Short-term field stimulation mimics synaptic maturation of hippocampal synapses

Elena E. Bagley, Gary L. Westbrook

Research output: Contribution to journalArticle

8 Scopus citations

Abstract

Many aspects of synaptic transmission are modified during development, reflecting not only the consequence of developmental programmes of gene expression, but also the effects of ongoing neural activity. We investigated the role of synaptic activity in the maturation of Schaffer collateral (SC)-CA1 synapses using sustained low frequency field stimulation of acute brain slices. Between postnatal days 4-6 and 14-16, mouse SC-CA1 synapses in naïve slices showed a developmental decrease in the probability of transmitter release (P r) and an increase in the contribution of GluN2A (NR2A) subunits to the NMDA receptor-mediated excitatory postsynaptic current (EPSC). Surprisingly, these developmental changes could be mimicked by short term (4 h) in vitro synaptic activity in slices taken from postnatal days (PND) 4-6 mice. However, different activity levels were required to alter release probability compared to the NMDA receptor subunit composition. Spontaneous synaptic activity was sufficient to alter the NMDA receptor subunit composition, but sustained low-frequency field stimulation of the brain slice (0.1 Hz, 4 h) was necessary to reduce release probability, as assessed 1 h following the cessation of stimulation. The protein synthesis inhibitor anisomycin blocked the effect of field stimulation on release probability. These results indicate that features of mature excitatory synapses can be rapidly induced in immature neurons. The activity dependence of the P r and NMDA receptor subunit composition serves as a sensitive indicator of prior neural activity, and provides dual mechanisms for homeostatic control of excitatory synaptic efficacy.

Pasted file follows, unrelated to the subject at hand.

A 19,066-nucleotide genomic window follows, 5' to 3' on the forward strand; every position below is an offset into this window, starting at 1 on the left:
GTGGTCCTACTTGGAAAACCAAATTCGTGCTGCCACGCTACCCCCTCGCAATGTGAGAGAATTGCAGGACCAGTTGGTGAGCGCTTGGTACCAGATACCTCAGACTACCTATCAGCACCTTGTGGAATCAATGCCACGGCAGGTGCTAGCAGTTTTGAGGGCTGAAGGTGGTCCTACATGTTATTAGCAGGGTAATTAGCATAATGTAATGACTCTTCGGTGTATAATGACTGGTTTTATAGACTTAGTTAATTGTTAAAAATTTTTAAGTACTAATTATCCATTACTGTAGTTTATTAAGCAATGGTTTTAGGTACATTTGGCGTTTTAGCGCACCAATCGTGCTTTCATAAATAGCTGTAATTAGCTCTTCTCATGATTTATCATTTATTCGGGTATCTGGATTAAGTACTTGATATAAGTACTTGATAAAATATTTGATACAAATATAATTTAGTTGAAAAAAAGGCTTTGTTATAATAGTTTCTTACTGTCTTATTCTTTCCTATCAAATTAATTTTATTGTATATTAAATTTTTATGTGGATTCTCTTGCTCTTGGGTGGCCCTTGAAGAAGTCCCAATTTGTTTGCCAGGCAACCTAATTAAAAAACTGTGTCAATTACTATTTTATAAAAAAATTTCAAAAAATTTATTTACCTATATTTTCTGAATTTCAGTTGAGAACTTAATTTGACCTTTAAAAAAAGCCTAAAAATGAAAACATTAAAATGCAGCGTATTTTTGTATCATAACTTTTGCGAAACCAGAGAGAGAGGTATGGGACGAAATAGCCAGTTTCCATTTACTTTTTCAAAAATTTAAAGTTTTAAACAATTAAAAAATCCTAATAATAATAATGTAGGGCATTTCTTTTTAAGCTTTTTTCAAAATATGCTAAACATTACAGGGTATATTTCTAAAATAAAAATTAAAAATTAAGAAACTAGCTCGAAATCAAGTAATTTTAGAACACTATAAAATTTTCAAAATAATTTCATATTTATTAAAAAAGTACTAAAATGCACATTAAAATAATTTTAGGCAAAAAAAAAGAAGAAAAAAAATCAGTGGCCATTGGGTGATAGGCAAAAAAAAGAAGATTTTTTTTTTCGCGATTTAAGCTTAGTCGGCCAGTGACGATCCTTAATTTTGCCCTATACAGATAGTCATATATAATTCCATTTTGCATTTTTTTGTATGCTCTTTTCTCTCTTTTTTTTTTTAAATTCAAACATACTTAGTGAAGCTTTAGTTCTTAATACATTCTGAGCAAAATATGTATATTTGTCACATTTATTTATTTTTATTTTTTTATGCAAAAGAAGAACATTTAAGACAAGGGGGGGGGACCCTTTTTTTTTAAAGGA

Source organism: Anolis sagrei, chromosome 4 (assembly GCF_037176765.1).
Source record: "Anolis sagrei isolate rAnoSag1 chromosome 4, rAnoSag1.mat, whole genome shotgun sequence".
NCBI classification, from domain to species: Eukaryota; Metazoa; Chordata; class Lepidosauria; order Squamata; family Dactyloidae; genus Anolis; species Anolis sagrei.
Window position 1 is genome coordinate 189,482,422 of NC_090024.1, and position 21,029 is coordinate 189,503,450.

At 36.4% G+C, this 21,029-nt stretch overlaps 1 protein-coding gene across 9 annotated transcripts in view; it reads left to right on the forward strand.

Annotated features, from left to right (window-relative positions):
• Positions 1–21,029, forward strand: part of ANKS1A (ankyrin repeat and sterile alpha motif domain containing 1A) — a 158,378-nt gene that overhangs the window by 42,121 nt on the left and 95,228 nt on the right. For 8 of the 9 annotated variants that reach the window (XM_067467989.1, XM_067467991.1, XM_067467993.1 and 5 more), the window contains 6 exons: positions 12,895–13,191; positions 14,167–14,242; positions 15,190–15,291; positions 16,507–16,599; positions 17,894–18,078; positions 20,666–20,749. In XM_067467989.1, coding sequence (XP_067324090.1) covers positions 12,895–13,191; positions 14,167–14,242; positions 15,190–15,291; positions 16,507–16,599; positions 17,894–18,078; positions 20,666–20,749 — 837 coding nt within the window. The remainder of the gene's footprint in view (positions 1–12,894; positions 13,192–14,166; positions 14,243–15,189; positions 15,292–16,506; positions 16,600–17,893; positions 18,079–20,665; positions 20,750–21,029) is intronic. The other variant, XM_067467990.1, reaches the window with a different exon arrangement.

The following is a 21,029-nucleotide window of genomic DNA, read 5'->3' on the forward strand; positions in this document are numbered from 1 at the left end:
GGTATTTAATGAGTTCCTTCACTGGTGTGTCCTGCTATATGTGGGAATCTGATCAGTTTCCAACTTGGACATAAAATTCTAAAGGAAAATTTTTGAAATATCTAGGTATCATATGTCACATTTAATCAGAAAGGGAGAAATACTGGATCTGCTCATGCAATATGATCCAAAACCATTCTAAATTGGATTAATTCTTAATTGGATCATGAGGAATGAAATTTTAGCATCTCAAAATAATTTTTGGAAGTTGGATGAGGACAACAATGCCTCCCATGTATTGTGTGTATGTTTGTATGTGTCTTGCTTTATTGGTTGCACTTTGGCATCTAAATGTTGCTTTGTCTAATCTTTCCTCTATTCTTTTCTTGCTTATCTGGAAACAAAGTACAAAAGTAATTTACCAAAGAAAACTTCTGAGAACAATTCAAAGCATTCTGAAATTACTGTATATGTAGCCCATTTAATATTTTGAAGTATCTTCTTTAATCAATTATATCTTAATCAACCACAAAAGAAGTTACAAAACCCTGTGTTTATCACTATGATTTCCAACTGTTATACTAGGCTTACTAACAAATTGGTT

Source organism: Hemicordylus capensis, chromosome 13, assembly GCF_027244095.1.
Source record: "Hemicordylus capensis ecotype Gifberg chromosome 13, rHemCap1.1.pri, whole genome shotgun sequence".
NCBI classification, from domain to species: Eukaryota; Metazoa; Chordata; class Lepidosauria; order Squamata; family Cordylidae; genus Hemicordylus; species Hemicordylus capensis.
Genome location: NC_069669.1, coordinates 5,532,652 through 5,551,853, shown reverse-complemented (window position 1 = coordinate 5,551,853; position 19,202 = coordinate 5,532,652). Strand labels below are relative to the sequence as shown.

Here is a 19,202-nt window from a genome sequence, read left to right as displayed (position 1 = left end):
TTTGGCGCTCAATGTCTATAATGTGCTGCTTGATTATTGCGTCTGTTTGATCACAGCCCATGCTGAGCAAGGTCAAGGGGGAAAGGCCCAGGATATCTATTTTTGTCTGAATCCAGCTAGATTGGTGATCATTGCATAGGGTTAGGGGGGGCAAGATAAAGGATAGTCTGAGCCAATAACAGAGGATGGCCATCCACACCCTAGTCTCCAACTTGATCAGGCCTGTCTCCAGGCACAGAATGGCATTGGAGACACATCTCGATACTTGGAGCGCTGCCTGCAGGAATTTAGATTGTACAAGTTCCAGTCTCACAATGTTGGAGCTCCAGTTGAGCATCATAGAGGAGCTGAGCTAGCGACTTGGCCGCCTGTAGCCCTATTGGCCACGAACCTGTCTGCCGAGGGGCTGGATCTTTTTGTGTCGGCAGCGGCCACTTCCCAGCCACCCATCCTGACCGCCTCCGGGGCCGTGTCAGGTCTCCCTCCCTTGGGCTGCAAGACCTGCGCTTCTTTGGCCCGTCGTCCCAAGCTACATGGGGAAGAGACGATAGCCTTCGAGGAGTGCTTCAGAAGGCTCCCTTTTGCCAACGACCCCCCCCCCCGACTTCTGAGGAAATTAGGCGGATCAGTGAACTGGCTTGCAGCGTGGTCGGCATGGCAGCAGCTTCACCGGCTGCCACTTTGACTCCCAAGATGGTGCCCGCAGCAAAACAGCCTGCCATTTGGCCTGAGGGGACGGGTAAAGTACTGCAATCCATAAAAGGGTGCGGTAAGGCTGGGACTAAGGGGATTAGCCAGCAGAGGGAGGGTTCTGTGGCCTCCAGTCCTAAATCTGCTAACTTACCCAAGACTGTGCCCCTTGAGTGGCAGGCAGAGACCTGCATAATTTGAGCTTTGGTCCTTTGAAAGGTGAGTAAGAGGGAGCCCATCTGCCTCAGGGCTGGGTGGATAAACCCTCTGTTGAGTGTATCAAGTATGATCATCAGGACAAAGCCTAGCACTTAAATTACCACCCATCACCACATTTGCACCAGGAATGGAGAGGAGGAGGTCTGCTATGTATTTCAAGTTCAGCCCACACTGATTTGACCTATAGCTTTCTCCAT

Original languageEnglish (US)
Pages (from-to)1641-1654
Number of pages14
JournalJournal of Physiology
Volume590
Issue number7
DOIs
StatePublished - Apr 2012

ASJC Scopus subject areas

  • Physiology

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